WATERVILLE — The former American Legion building on the edge of downtown is being developed into an event center that can accommodate up to 500 people — a needed element in the city, said Bill Mitchell, the building's owner.
Mitchell said Friday that discussions with "a number of people around town" made clear the need for larger space for events.
The need is crucial to the city's development, said Kim Lindlof, president of the Mid-Maine Chamber of Commerce Monday.
"The Waterville region is in dire need of event space that will accommodate 500 or more guests," she said. "Many annual events are stymied by limited space and parking."
She said that the city's development as an arts, dining and cultural destination means that annual meetings and conventions could be attracted to Waterville. "All other amenities are in place," she said, the city just needs the space for larger groups.
The 27,000-square-foot building at 21 College Ave. has been rebranded the Legion Event Center, not only as a nod to its history, but because the building's identity in the city is so strong Mitchell said.
The two-story building, which is on 2.57 acres, also has a walk-out basement level and a 500-person capacity auditorium area with a stage, as well as smaller meeting spaces and a large commercial kitchen.
Uses can range from music events and conventions, to weddings, business conferences and holiday parties, he said.
Building on a legacy
The building was constructed in 1950 and was home to Bourque-Lanigan American Legion Post 5 until Mitchell bought it in October 2017 for $500,000 in a deal brokered by The Boulos Co., of Portland, and Hoang Realty, of Augusta.
The veterans organization had listed the building the year before when it decided to move to smaller quarters in Waterville because of declining membership.
From 2002 until 2017, it was also the city's lone polling place.
When Mitchell bought the building, plans were for the Children's Discovery Museum to be a tenant. The museum plans to move from Augusta to Waterville, but has since decided to look for smaller space in Waterville, Mitchell said.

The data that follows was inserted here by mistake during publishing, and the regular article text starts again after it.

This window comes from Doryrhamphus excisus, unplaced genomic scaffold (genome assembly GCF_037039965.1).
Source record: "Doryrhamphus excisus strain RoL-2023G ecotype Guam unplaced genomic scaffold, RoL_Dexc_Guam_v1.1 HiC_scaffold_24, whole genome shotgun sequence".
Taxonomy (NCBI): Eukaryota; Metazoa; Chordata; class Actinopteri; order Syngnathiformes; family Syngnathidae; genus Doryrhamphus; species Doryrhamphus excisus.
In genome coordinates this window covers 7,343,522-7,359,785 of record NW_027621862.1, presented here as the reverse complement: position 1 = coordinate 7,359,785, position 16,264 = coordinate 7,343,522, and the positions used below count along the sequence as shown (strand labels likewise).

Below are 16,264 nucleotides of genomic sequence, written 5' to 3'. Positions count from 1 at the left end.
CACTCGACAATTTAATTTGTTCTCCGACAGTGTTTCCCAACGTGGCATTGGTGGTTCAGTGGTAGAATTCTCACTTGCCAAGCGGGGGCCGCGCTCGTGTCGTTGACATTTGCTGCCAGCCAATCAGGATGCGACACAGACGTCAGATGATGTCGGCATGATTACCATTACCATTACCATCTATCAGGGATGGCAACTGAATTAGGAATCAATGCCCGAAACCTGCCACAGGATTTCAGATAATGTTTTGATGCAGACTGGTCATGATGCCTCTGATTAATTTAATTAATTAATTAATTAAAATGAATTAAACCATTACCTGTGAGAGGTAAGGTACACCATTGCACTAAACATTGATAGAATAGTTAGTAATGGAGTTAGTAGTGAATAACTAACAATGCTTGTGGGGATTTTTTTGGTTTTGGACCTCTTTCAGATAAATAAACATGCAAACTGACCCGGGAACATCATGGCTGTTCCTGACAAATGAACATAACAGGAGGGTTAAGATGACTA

He said that one thing he knew when he bought the building was that he wanted to build on the legacy of the American Legion, which had been the building's only tenant since it was built.
He said that legacy will live on with its name.
"There were two schools of thought," Mitchell said. "The first was to come in with a completely different name, renovate it, rebrand it, and start from scratch with something completely new. The other is take what you have and make it better.
"When you say 'the Legion building,' everyone around Waterville knows where it is," he said.
"It also shows some respect and appreciation about what [the building] means to the veterans of central Maine."
Part of city's redevelopment
The building's downtown site, a block from Colby College's Alfond Commons retail and dorm building, which opened in August, makes development timely, Mitchell said.
Besides location, the building also has 160 parking spaces.
"It's a fabulous building," Mitchell said. "It has so many great attributes."
The first phase of the renovation includes interior cosmetic upgrades, like painting, carpeting, lighting and ceiling work.
He's also working with designers to make some of the smaller area flex space, where movable dividers can separate one of the rooms for smaller events.
Mitchell, owner and president of GHM Insurance in Waterville, is also a developer who owns 130,000 square feet of property in the city, much of it commercial, that breaks down to 12 properties with 18 buildings and 43 commercial tenants.
He said development opportunities for people like him have been boosted by Colby's $100 million investment in the city's downtown in the past four years, which not only includes building the Alfond Commons, but buying a number of buildings, the underway development of a hotel on Main Street and, with Waterville Creates!, the development of The Center at 93 Main St. into an arts center and gallery.
He said the effect is not just downtown, where he owns property next to the hotel project, but also creeping to other areas of the city.
"I'm thrilled to be part of it," he said.